It has been 38 years since Paula Poundstone started her career in stand-up comedy. From Boston to San Francisco and beyond, she can now be heard frequently on NPR’s news quiz “Wait Wait… Don’t Tell Me!” and on her new podcast from NPR, “Live at the Poundstone Institute.” She will be performing at the State Theatre in Ithaca on Oct. 27. Senior Writer Matthew Radulski spoke to her about how her career and act has changed, and the difference between performing for three and 60,000 people.
Matthew Radulski: How did you start your career?
Paula Poundstone: I started in ‘79 … in Boston. I wanted to be a comic performer pretty much my whole life. The first sentence of the last paragraph of the summary letter written by my kindergarten teacher in May of 1965 — it says “I have enjoyed many of Paula’s humorous comments about our activities.” I was sort of aware of this concept of being a comedian, but I didn’t know from stand–up. I was living in Boston busing tables for a living — damn good at it, I might add. I went to see a friend of a friend’s band and there was a flier up on the wall there. They had a stand–up comedy show running every other Sunday night. It was not an easy place for me to be a stand-up because we were getting 10 bucks a show, maybe five… I certainly wasn’t able to support myself. One of the guys had gone out of state to get jobs at other clubs, which to the rest of us was so worldly. I got some names and places from those guys, and I decided that I, too, would try my hand at these places. I went around the country on a Greyhound bus to see what clubs were like in different cities. I lived on the Greyhound bus. I never had a hotel or anything.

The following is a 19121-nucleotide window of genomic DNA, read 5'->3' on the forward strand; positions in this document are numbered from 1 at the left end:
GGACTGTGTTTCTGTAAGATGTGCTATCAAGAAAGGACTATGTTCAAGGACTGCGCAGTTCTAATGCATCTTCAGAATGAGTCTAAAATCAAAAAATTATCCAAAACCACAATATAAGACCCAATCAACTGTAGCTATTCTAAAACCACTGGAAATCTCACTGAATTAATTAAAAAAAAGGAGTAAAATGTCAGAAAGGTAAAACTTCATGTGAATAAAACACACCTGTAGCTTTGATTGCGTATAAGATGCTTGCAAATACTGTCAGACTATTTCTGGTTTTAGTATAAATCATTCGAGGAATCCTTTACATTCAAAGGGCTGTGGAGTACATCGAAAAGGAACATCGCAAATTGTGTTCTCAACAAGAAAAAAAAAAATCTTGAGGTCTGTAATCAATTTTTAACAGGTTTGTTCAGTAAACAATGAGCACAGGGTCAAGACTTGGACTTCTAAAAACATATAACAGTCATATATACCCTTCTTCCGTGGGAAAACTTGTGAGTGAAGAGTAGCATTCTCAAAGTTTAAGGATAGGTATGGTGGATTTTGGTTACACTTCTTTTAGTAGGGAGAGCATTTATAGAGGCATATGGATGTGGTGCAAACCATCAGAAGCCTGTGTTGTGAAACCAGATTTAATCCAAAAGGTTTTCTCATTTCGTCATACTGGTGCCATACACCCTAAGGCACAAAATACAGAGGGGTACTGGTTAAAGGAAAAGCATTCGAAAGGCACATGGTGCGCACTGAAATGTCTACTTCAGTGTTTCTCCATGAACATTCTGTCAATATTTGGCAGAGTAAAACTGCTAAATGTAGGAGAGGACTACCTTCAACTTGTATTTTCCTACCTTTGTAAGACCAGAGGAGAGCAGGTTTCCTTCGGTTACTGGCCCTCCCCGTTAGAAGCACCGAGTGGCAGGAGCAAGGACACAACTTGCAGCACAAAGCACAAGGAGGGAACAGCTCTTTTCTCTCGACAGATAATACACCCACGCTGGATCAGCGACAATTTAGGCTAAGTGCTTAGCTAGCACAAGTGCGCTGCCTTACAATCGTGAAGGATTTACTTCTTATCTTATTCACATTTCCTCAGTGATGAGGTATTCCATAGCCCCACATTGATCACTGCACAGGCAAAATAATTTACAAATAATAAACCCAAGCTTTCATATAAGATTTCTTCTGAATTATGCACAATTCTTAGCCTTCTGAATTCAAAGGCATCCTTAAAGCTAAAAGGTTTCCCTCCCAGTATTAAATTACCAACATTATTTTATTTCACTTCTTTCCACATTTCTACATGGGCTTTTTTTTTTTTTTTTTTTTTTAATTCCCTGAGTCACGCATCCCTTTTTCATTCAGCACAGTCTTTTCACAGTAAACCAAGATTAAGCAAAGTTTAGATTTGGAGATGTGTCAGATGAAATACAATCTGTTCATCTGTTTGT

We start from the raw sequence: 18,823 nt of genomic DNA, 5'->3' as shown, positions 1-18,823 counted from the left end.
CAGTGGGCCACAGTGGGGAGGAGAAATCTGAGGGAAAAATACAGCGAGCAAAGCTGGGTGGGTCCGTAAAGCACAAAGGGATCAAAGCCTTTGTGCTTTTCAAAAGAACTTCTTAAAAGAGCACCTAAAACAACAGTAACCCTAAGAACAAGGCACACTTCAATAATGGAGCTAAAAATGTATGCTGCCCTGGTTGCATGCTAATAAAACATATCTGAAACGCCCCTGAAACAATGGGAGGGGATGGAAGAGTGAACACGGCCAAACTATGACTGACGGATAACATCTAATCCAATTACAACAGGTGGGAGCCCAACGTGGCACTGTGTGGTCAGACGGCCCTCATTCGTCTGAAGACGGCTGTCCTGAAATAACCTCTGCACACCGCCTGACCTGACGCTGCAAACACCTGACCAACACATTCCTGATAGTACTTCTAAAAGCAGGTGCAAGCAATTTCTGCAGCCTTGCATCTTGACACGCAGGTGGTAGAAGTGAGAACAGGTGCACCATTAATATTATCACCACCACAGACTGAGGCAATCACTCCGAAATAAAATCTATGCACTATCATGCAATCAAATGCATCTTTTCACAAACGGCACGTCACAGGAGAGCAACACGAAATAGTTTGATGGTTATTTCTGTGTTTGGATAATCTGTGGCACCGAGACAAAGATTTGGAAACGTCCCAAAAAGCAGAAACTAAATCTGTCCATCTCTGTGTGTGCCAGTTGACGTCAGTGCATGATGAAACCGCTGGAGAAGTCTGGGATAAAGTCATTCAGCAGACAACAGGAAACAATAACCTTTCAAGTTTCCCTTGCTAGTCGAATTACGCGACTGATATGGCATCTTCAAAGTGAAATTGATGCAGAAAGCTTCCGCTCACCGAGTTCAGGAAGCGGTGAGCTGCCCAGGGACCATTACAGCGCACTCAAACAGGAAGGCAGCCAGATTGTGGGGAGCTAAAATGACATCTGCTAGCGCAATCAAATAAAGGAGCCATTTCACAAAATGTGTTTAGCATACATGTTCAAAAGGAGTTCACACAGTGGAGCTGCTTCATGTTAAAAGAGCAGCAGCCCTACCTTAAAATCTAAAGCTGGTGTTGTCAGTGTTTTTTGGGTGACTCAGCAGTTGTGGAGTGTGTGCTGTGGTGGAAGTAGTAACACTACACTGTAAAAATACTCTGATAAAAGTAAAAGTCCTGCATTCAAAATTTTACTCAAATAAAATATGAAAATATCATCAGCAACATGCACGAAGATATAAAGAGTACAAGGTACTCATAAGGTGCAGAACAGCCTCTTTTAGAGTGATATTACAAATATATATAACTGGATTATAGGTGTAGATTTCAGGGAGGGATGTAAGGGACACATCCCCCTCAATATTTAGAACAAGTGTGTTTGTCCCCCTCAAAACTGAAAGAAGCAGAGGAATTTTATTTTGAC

MR: When those other guys started to branch out of Boston, was there pride or bitterness on the part of you and other Boston comics?
PP: There was a little bit of both. I think we were also very proud to be Boston comics. For that, we were very unified. It was like they were exploring on our behalf: They were our surrogates. Internally, I wanted to work as much as anybody else wanted to work, so when there was a lot of nepotism in who got hired, it had very little to do with who was a great comic. The truth is, if I’d gotten comfortable in Boston, things would not have gone as well for me. I ended up in San Francisco. It was also like higher education to stand–up comedy. On Monday night, there were three open mic nights. That meant if you had a joke… you could try it out three times in a row in different time circumstances. It made for a pretty good laboratory. When I was a newcomer, I was literally working to, in some nights, three people at 1:30 in the morning. That’s not easy to do. Also, within the first years of being in San Francisco, I did this wonderful event there called Comedy Day. They’ve had it for 30-something years now and at its peak it literally gathered 60,000 people. It had a very San Francisco feel to it. I worked to three people to 60,000 people within a couple of years of being there. There’s really no other city in the country that could have provided that kind of experience.
MR: Is it stranger to perform in front of three people or 60,000 people? I imagine they both have their own difficulties.
PP: They both have their own difficulties, yeah. I work the room a lot, that’s the joy for me of stand-up. I love talking to the audience. It’s hard to work the room with 60,000 people. I wasn’t able to take out my finest china, but in that part of my life, I didn’t do too much of that anyway.
MR: When did you lean into that?
PP: I don’t know. Somewhere in San Francisco, I figured out. I used to try like hell to memorize my five minutes for open mic nights, and only do that. I just couldn’t loosen up. Once I finally realized that the funniest stuff I said was the stuff I said accidentally, I decided that is where the heart of the whole thing is. I have 38 years’ worth of material, but now I definitely put myself in the situation of having to perform without a net as often as I possibly can within my two–hour show.
This interview has been edited for length and clarity.